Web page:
Frank SAWYER, Appellant, 

v. 

John MODRALL, Appellee

No. 72-1193

Court of Appeals of Florida, Fourth District

286 So. 2d 610; 1973 Fla. App. LEXIS 6328

November 23, 1973


F. Kendall Slinkman, of Farish & Farish, West Palm Beach, and Ray C. Osborne, Boca Raton, for Appellant.

W. T. Nolan and William Hallman, of Hallman & Meeker, Boca Raton, for Appellee.


WALDEN

Plaintiff, Frank Sawyer, appeals from a final judgment denying his request for an injunction and damages. We reverse.

Plaintiff and defendant, John Modrall, own adjoining property fronting on the intracoastal waterway in Boca Raton. The lands claimed by plaintiff (the portion in controversy) are primarily under water of varying depths. They are contiguous to the intracoastal waterway, located directly north of defendant's property. Plaintiff derives his title from a deed dated September 24, 1890, from the Florida Trustees of the Internal Improvement Fund to the Florida Coast Line Canal and Transportation Co., conveying an aggregate of 345,971.8 acres of land. He owns approximately four acres of that originally conveyed property.

As conceded by defendant, part of the width of his seawall overlapped the boundary line between the parties' property, thus encroaching on plaintiff's submerged property. His dock was constructed along and north of the seawall and he had operated his boat over the waters covering the lands claimed by plaintiff, as had other members of the public. Plaintiff brought suit against defendant seeking an injunction restraining defendant from his continuous entry on plaintiff's property and the waters flowing over them and for damages incurred as a result of defendant's continuing trespass. Defendant asserted as an affirmative defense that plaintiff did not have title to the land he claimed, so that defendant's dock, boat landing and seawall were located upon sovereignty land, to which he and the public had a right of use.

The basic issue at trial was whether plaintiff had fee simple title to the lands underlying the waters by virtue of the 1890 deed, or whether title had remained in the State of Florida. Both sides presented evidence at trial regarding the condition of the land when title was conveyed from the Trustees of the Internal Improvement Fund.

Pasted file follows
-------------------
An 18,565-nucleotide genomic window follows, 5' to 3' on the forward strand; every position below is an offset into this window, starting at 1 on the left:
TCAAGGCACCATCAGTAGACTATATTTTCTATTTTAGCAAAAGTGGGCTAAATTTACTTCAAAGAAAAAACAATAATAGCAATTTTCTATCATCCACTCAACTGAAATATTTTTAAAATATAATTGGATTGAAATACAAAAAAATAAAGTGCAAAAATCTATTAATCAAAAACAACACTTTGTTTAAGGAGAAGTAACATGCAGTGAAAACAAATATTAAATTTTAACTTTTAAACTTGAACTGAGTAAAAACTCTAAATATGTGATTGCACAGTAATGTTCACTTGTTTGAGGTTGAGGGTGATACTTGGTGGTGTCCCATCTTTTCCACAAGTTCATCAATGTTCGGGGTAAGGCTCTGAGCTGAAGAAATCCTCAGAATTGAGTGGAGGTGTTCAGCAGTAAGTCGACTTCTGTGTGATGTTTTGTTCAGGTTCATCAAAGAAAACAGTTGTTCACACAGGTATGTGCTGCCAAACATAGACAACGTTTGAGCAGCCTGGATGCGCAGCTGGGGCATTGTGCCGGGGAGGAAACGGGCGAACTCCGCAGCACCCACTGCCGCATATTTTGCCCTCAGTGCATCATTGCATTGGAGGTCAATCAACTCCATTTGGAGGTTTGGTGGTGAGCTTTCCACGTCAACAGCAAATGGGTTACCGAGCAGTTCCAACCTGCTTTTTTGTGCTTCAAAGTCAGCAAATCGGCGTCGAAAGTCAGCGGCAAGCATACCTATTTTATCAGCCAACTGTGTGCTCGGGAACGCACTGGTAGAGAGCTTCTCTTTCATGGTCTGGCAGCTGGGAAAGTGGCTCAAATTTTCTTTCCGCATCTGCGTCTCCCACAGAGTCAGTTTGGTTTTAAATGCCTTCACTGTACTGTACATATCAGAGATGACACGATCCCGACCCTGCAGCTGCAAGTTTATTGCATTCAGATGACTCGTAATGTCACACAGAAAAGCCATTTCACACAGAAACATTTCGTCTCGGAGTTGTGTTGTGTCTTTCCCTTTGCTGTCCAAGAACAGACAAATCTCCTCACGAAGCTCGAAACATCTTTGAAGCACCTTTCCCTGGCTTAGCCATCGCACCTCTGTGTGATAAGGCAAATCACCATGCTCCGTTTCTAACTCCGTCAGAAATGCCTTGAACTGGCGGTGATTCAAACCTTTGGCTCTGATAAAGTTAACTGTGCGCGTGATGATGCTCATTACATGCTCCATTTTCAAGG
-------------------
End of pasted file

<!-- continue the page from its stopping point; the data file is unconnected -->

Final judgment was entered for defendant, concluding:

"(a) At the time of the purported conveyance from the Trustees of the Internal Improvement Fund to Florida Coast Line and Transportation Company, Plaintiff's predecessor in title, that part of the land consisting of submerged coastal marshland was sovereignty land and was not legally alienable by the Trustees."

It was determined, since the plaintiff did not have valid title to the lands in question, he lacked standing to bring the action. He was denied relief and the complaint dismissed.

Plaintiff presents several points on appeal. However, the reframed dispositive question - the only matter that merits discussion - is whether the marketable record title act, found in Chapter 712, F.S.1971, F.S.A., operated to quiet plaintiff's title and, particularly, whether the 1890 deed from the Trustees fit an exception delineated in Section 712.04, F.S.1971, F.S.A.

Initially, it is our view that the defendant can not collaterally attack the deed from the Trustees as void for conveying sovereign lands under the reasoning announced in Pembroke v. Peninsular Terminal Co., Fla.1933, 108 Fla. 46, 146 So. 249. There the owner of property contracted to sell it to the defendant in exchange for promissory notes. Defendant defaulted and plaintiff sued. As an affirmative defense in that suit defendant contended plaintiff did not have valid title as the Trustees had no authority to convey lands which were at the time of the conveyance sovereignty lands and, in fact, under navigable water. The Supreme Court held defendant could not collaterally attack the deed from the Trustees:

"The deed thus attacked was made by the trustees of the I.I. Fund on August 6, 1920. The answer of appellants making this attack was filed over eight years later, in November, 1928. Neither the trustees nor the state were parties to this suit, . . .

* * *

"If the deed of the trustees made under the statute could be thus attacked in a suit between private parties eight years after it was executed, it could be done eighteen or more years thereafter, at which time it might be very difficult, if not impossible, to secure definite and reliable evidence as to just what the depth of the water was over the land in question at the time the conveyance was made, and before it was filled in and improved. It would certainly be a dangerous and unsound public policy to make the validity of land titles dependent upon the ability of those collaterally attacked or defending such titles to produce evidence of this character to defeat or sustain a deed made by the trustees under the state's authority." 108 Fla. at 71, 74, 146 So. at 257, 258. See also: Morgan v. Canaveral Port Authority, Fla.App.1967, 202 So.2d 884; Conoley v. Naetzker, Fla.App.1962, 137 So.2d 6.